Consider a dynamical system as bellow that is subjected to an impulse input:

$\sum_{n=0}^N {a_n x^{(n)}}= f_0 \delta(t-t_0)$

the initial values are non-resting (all non-zero):

$x(t_0^-)=x_0\hspace{0.2cm} ;\hspace{0.2cm} x'(t_0^-)=x_1\hspace{0.2cm} ;\hspace{0.2cm} ... \hspace{0.2cm} ;\hspace{0.2cm} x^{(n-1)}(t_0^-)=x_{(n-1)} $.

How can I write the correct initial values for $t=t_0^+$? This is ambiguous since integrating the differential equation above, yields:

$ \sum_{n=1}^N a_n \big[x^{(n-1)} (t_0^+)-x^{(n-1)} (t_0^-)\big] = \sum_{n=1}^N a_n c_{n-1} = f_0$

where $c_i$s are the jumps in initial conditions. In literature, it is said that only the highest order will undergo a discontinuity, yet it's not clear for me why.

  • $\begingroup$ Welcome to Engineering Stack Exchange. This seems like an assumption mde by the book. If you assume a discontinuity in the highest term, then differentiate, all the differentials will have impulses - i.e. no visible discontinuity. Therefore, this is an easy system to analyze as a first order. Other solutions exist, but this is the easiest to model. $\endgroup$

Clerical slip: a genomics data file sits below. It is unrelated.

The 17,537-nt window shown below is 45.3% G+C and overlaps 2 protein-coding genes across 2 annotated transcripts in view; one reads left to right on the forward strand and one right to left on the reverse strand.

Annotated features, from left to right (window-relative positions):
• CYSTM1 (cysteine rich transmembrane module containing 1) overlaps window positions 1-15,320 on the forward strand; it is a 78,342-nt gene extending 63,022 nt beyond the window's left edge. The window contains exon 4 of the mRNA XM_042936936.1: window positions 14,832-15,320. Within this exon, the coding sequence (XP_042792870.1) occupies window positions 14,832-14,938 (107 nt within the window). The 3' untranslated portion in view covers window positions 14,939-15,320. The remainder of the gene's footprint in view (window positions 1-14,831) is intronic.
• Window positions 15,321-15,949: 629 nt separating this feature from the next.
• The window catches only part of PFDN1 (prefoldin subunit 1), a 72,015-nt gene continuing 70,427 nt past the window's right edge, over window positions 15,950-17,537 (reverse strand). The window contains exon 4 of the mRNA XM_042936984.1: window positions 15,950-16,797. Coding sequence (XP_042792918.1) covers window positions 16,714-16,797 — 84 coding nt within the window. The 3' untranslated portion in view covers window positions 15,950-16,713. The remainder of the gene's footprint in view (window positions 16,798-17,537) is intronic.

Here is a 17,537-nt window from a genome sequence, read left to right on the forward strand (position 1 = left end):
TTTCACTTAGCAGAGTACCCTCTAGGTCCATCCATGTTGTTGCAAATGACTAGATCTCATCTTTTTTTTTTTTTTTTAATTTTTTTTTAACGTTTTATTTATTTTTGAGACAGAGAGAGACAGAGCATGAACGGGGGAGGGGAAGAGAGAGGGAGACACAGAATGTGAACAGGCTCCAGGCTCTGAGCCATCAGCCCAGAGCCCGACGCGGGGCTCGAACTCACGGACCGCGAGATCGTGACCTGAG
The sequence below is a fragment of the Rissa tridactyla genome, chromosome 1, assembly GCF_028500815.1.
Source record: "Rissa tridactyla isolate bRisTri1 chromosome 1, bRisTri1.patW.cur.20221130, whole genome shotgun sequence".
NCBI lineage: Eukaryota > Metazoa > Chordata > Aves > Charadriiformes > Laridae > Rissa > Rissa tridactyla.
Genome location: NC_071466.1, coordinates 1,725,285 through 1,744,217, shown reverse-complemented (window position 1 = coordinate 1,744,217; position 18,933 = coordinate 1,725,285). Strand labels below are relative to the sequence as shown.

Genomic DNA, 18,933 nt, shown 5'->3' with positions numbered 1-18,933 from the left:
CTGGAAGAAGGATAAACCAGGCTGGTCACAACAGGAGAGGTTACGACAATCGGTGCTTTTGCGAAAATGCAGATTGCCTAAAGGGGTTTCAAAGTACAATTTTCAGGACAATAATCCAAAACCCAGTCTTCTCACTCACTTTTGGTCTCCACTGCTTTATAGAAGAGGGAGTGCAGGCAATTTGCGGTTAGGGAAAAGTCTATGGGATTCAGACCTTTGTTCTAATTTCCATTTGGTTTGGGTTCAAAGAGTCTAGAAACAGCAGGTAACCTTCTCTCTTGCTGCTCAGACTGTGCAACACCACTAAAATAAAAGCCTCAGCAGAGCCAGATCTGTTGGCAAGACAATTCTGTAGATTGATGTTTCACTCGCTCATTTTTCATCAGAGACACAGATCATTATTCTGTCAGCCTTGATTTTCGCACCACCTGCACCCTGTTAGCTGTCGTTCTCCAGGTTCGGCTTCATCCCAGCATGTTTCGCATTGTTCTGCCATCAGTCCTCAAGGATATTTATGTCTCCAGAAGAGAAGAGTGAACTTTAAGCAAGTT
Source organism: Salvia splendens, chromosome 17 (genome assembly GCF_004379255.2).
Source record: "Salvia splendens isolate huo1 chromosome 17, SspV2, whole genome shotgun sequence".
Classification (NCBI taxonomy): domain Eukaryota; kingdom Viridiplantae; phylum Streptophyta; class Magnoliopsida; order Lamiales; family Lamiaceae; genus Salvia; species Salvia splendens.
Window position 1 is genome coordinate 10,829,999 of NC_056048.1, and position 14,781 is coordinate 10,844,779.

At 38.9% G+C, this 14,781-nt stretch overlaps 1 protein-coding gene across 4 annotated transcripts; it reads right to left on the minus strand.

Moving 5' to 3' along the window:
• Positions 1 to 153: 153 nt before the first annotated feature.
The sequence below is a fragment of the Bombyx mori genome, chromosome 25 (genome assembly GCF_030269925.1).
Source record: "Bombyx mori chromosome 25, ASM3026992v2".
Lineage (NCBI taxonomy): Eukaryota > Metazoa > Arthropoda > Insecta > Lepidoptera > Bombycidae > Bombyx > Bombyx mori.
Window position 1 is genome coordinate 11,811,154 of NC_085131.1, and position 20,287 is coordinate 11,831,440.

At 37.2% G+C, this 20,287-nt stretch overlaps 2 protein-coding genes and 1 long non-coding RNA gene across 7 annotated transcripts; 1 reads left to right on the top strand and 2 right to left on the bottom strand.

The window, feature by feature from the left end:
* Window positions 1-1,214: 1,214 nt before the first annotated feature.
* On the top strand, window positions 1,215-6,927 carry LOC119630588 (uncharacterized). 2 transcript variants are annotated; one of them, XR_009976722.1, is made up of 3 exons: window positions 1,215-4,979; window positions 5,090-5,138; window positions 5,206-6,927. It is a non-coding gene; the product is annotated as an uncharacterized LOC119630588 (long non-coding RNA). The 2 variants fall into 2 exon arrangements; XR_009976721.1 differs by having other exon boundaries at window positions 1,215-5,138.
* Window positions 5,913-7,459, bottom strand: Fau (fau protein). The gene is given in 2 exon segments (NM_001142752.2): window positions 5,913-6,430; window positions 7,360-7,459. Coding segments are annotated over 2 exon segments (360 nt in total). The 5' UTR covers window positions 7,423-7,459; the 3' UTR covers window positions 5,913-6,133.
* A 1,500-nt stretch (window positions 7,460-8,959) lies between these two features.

– Mark
    Jun 11 '18 at 22:19
  • $\begingroup$ How can a finite order continuous model describe a delay? $\endgroup$
    – Arash
    Jun 21 '18 at 4:45

I asked the question here and I found the answer myself. This is really a simple one really. Here is my answer for this question:

[...] I revisited this problem with another point of view which gives the answer right away. Since the $x$ is at least $N-1$ times differentiable, it's derivatives (up to order $N-2$) and itself must be continuous. So no shift until the last derivative. Using the my question's notation,

$c_n =0\hspace{1cm} \forall n<N-1$

$c_{N-1} =f_0/a_N$


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